The foundation of emergency management is personal responsibilities. That is the familiarity with the potential for disaster in your community and the creation of your own emergency plan to care for your animals. The next step is local government responsibilities that include emergency response planning, response, and assessment to protect your community. You can think here of the text messages that notify you of the hazards present in your community such as a severe thunderstorm or your local Community Emergency Response Team (CERT). State government responsibilities include protection from statewide disasters, provision of financial assistance to underfunded communities, and review of local emergency plans. The Statewide Animal Response Teams (SART) are an example of this. Federal government responsibilities are at the top of the pyramid and include protection from and declaration of national disasters, provision of financial assistance if needed and coordination of disasters through the Federal Emergency Management Agency (FEMA).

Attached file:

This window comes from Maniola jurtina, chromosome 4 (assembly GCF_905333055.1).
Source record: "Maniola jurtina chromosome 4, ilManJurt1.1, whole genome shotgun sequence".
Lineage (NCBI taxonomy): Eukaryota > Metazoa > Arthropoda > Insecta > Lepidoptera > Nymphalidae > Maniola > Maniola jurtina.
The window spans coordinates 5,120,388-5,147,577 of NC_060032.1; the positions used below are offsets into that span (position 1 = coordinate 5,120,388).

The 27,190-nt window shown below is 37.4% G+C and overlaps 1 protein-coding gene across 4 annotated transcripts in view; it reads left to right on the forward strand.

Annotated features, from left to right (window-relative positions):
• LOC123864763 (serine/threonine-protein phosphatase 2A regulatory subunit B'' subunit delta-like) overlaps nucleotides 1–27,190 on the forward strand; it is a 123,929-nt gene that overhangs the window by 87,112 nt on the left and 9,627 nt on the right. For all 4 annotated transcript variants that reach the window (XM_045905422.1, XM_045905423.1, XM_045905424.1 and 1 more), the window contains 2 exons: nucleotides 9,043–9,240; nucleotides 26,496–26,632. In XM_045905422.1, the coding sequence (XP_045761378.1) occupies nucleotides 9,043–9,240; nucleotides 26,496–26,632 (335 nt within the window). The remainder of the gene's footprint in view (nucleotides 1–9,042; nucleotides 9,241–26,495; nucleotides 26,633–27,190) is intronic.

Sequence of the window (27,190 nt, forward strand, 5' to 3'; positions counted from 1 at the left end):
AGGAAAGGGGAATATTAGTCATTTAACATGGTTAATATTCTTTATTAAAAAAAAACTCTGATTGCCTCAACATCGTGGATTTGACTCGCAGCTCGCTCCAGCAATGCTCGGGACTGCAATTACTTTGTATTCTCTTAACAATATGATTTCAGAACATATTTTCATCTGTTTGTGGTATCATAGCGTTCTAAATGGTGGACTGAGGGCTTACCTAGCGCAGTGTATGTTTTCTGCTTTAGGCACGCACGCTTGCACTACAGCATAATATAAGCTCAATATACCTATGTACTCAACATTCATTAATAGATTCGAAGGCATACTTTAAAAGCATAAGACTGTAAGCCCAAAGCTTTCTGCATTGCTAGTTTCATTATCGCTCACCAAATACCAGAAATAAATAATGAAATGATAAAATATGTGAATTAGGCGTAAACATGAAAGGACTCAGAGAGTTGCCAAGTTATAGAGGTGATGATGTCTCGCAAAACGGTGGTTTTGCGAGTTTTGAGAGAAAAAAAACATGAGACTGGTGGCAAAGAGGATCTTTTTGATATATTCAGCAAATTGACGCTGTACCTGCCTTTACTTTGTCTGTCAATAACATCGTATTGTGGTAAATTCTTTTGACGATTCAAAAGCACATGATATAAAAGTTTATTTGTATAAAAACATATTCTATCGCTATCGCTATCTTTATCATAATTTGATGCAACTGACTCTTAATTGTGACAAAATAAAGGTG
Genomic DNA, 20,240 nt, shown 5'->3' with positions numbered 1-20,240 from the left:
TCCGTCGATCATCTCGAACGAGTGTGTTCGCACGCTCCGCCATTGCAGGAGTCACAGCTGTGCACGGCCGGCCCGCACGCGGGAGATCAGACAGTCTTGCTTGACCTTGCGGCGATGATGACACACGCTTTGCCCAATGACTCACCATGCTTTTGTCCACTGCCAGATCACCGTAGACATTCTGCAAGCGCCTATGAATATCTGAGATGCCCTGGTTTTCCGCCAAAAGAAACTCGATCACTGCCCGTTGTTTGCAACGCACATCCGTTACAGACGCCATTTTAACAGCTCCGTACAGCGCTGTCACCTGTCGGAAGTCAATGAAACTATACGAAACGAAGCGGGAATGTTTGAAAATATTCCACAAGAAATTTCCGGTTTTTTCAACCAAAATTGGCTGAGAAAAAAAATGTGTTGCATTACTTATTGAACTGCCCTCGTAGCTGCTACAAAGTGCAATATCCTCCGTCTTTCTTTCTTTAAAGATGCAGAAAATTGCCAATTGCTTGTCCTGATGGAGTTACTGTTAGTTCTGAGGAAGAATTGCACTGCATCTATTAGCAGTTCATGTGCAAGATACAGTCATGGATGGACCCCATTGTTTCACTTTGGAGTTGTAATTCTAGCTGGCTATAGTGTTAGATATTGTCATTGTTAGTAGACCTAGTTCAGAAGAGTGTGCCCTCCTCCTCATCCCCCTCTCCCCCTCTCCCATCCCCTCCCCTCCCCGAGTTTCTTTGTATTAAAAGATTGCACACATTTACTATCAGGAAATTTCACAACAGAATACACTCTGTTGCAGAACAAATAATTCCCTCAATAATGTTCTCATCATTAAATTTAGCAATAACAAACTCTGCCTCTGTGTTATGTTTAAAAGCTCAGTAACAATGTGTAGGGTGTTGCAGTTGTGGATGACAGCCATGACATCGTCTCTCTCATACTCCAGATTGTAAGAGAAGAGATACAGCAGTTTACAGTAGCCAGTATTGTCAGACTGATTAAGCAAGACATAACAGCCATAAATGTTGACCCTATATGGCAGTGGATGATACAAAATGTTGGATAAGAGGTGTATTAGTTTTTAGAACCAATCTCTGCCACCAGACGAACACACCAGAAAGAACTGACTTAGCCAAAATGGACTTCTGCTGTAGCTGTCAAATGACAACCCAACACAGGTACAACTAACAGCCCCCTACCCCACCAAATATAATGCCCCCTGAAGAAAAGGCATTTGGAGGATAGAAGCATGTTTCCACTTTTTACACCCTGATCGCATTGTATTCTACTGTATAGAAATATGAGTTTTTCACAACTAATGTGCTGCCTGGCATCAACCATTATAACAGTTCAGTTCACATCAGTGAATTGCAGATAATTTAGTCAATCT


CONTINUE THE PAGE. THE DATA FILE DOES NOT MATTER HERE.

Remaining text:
Flooding results when heavy or continuous rainfall exceeds the absorptive capacity of the soil and the flow capacity of rivers, streams, and coastal areas causing the watercourse to overflow its banks onto adjacent lands. There are two types of floods – slow rising floods and fast rising floods. Slow rising floods move down a river or stream and can be predicted to reach a certain height. Fast rising foods are flash floods that usually result due to extreme heavy rain, melting snow, dam failure or levy failure, and occur suddenly.